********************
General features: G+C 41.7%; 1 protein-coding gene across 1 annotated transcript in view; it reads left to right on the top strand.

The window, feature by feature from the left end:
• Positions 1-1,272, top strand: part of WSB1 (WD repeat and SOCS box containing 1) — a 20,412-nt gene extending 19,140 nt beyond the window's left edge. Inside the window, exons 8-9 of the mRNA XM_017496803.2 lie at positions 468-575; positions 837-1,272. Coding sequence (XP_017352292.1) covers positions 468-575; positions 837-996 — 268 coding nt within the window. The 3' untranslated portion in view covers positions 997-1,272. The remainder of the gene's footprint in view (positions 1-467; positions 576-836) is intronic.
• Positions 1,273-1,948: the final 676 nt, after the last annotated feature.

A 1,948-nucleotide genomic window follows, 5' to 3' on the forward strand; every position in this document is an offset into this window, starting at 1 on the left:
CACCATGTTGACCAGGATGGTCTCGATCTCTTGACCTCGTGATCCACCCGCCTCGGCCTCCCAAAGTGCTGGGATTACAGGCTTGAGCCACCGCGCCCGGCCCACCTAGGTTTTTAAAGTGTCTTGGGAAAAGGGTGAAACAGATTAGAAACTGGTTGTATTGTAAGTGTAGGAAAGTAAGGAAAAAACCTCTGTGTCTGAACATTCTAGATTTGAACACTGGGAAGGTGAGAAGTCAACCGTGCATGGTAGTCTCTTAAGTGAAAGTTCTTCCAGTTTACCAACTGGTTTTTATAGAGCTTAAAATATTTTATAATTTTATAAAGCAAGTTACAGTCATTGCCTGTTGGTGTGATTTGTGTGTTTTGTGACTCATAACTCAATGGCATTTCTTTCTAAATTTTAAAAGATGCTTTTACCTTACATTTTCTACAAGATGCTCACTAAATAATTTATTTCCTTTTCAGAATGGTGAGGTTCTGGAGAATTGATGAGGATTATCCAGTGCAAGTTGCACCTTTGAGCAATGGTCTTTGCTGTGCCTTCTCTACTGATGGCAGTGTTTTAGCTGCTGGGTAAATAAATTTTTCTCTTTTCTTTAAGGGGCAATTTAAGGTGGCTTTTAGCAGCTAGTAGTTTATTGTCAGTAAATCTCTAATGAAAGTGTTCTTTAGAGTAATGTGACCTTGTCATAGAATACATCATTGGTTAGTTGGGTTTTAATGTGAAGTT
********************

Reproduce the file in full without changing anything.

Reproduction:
General features: G+C 41.7%; 1 protein-coding gene across 1 annotated transcript in view; it reads left to right on the top strand.

The window, feature by feature from the left end:
• Positions 1-1,272, top strand: part of WSB1 (WD repeat and SOCS box containing 1) — a 20,412-nt gene extending 19,140 nt beyond the window's left edge. Inside the window, exons 8-9 of the mRNA XM_017496803.2 lie at positions 468-575; positions 837-1,272. Coding sequence (XP_017352292.1) covers positions 468-575; positions 837-996 — 268 coding nt within the window. The 3' untranslated portion in view covers positions 997-1,272. The remainder of the gene's footprint in view (positions 1-467; positions 576-836) is intronic.
• Positions 1,273-1,948: the final 676 nt, after the last annotated feature.

A 1,948-nucleotide genomic window follows, 5' to 3' on the forward strand; every position in this document is an offset into this window, starting at 1 on the left:
CACCATGTTGACCAGGATGGTCTCGATCTCTTGACCTCGTGATCCACCCGCCTCGGCCTCCCAAAGTGCTGGGATTACAGGCTTGAGCCACCGCGCCCGGCCCACCTAGGTTTTTAAAGTGTCTTGGGAAAAGGGTGAAACAGATTAGAAACTGGTTGTATTGTAAGTGTAGGAAAGTAAGGAAAAAACCTCTGTGTCTGAACATTCTAGATTTGAACACTGGGAAGGTGAGAAGTCAACCGTGCATGGTAGTCTCTTAAGTGAAAGTTCTTCCAGTTTACCAACTGGTTTTTATAGAGCTTAAAATATTTTATAATTTTATAAAGCAAGTTACAGTCATTGCCTGTTGGTGTGATTTGTGTGTTTTGTGACTCATAACTCAATGGCATTTCTTTCTAAATTTTAAAAGATGCTTTTACCTTACATTTTCTACAAGATGCTCACTAAATAATTTATTTCCTTTTCAGAATGGTGAGGTTCTGGAGAATTGATGAGGATTATCCAGTGCAAGTTGCACCTTTGAGCAATGGTCTTTGCTGTGCCTTCTCTACTGATGGCAGTGTTTTAGCTGCTGGGTAAATAAATTTTTCTCTTTTCTTTAAGGGGCAATTTAAGGTGGCTTTTAGCAGCTAGTAGTTTATTGTCAGTAAATCTCTAATGAAAGTGTTCTTTAGAGTAATGTGACCTTGTCATAGAATACATCATTGGTTAGTTGGGTTTTAATGTGAAGTT